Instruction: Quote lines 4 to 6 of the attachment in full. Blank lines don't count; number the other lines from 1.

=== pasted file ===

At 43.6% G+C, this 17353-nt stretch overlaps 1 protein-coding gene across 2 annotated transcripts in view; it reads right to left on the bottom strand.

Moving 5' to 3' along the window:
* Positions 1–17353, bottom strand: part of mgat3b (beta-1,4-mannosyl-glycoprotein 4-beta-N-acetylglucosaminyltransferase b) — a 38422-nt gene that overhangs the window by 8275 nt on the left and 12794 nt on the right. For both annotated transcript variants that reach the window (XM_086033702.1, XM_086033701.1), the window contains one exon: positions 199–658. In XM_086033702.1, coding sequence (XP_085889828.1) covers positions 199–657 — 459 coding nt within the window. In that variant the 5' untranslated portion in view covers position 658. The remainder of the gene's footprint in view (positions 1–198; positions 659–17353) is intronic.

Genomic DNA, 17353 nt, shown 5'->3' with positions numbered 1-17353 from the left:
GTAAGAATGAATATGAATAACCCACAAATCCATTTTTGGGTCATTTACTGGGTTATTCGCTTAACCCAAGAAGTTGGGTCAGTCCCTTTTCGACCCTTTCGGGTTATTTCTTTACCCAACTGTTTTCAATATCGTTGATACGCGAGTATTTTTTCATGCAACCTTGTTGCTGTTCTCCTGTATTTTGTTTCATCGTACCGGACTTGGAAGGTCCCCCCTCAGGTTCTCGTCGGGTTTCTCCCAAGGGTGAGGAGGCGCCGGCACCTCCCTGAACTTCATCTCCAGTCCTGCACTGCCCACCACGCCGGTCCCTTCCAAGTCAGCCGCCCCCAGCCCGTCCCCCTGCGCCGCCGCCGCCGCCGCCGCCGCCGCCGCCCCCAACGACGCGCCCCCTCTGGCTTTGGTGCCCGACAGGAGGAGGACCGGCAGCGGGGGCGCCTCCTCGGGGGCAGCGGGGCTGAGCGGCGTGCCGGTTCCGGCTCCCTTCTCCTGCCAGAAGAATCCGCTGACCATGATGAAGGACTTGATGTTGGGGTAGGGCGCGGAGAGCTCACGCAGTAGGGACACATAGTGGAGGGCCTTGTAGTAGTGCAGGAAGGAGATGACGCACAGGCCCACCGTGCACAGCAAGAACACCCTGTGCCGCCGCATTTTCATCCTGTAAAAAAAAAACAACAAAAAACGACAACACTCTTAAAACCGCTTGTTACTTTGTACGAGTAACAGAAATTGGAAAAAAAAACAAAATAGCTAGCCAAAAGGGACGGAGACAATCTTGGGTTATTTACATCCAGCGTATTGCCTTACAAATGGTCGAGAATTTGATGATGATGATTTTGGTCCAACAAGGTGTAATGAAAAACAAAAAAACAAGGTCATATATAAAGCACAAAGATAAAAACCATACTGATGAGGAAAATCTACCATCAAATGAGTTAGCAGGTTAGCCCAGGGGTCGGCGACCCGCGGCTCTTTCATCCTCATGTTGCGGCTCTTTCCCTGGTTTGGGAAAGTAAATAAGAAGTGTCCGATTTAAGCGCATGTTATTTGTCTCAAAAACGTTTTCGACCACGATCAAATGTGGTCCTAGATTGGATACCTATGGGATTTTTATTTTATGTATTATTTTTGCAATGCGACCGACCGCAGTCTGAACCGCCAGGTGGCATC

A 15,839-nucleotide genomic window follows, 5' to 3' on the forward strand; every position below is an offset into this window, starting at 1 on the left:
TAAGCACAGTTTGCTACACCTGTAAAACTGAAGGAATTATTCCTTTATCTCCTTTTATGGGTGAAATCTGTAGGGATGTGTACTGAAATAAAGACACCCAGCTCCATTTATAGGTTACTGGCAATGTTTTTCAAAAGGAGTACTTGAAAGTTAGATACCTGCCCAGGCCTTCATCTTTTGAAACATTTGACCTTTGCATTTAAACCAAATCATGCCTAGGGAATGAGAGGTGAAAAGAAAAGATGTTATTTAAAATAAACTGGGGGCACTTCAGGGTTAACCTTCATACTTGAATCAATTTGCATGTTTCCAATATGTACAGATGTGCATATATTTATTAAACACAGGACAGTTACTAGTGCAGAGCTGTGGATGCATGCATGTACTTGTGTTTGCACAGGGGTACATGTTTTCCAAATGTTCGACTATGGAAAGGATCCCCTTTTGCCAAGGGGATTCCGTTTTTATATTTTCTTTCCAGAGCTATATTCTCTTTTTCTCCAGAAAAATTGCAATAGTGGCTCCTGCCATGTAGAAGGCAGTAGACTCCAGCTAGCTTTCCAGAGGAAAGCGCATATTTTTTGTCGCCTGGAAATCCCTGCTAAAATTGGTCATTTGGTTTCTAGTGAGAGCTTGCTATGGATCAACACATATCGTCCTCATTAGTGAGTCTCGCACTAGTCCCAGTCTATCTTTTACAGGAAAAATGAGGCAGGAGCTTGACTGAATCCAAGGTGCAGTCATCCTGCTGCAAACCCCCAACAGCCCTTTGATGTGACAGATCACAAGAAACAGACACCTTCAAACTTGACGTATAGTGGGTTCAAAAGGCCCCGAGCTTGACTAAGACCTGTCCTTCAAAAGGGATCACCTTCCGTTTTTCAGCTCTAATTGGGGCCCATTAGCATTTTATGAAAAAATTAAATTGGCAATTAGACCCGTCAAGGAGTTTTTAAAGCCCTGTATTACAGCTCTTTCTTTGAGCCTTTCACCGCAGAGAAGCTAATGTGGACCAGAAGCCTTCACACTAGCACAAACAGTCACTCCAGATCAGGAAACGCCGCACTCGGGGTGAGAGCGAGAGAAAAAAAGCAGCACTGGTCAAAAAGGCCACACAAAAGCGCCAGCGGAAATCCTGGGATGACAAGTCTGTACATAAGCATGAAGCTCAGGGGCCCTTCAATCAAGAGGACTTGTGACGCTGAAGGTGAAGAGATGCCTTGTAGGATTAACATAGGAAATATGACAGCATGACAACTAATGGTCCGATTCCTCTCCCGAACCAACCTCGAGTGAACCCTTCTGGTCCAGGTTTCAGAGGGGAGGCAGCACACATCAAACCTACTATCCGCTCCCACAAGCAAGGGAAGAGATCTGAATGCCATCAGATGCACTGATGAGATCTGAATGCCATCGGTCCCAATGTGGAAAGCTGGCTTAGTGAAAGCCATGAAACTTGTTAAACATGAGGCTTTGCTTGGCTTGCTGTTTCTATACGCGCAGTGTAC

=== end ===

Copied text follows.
Genomic DNA, 17353 nt, shown 5'->3' with positions numbered 1-17353 from the left:
GTAAGAATGAATATGAATAACCCACAAATCCATTTTTGGGTCATTTACTGGGTTATTCGCTTAACCCAAGAAGTTGGGTCAGTCCCTTTTCGACCCTTTCGGGTTATTTCTTTACCCAACTGTTTTCAATATCGTTGATACGCGAGTATTTTTTCATGCAACCTTGTTGCTGTTCTCCTGTATTTTGTTTCATCGTACCGGACTTGGAAGGTCCCCCCTCAGGTTCTCGTCGGGTTTCTCCCAAGGGTGAGGAGGCGCCGGCACCTCCCTGAACTTCATCTCCAGTCCTGCACTGCCCACCACGCCGGTCCCTTCCAAGTCAGCCGCCCCCAGCCCGTCCCCCTGCGCCGCCGCCGCCGCCGCCGCCGCCGCCGCCCCCAACGACGCGCCCCCTCTGGCTTTGGTGCCCGACAGGAGGAGGACCGGCAGCGGGGGCGCCTCCTCGGGGGCAGCGGGGCTGAGCGGCGTGCCGGTTCCGGCTCCCTTCTCCTGCCAGAAGAATCCGCTGACCATGATGAAGGACTTGATGTTGGGGTAGGGCGCGGAGAGCTCACGCAGTAGGGACACATAGTGGAGGGCCTTGTAGTAGTGCAGGAAGGAGATGACGCACAGGCCCACCGTGCACAGCAAGAACACCCTGTGCCGCCGCATTTTCATCCTGTAAAAAAAAAACAACAAAAAACGACAACACTCTTAAAACCGCTTGTTACTTTGTACGAGTAACAGAAATTGGAAAAAAAAACAAAATAGCTAGCCAAAAGGGACGGAGACAATCTTGGGTTATTTACATCCAGCGTATTGCCTTACAAATGGTCGAGAATTTGATGATGATGATTTTGGTCCAACAAGGTGTAATGAAAAACAAAAAAACAAGGTCATATATAAAGCACAAAGATAAAAACCATACTGATGAGGAAAATCTACCATCAAATGAGTTAGCAGGTTAGCCCAGGGGTCGGCGACCCGCGGCTCTTTCATCCTCATGTTGCGGCTCTTTCCCTGGTTTGGGAAAGTAAATAAGAAGTGTCCGATTTAAGCGCATGTTATTTGTCTCAAAAACGTTTTCGACCACGATCAAATGTGGTCCTAGATTGGATACCTATGGGATTTTTATTTTATGTATTATTTTTGCAATGCGACCGACCGCAGTCTGAACCGCCAGGTGGCATC

A 15,839-nucleotide genomic window follows, 5' to 3' on the forward strand; every position below is an offset into this window, starting at 1 on the left: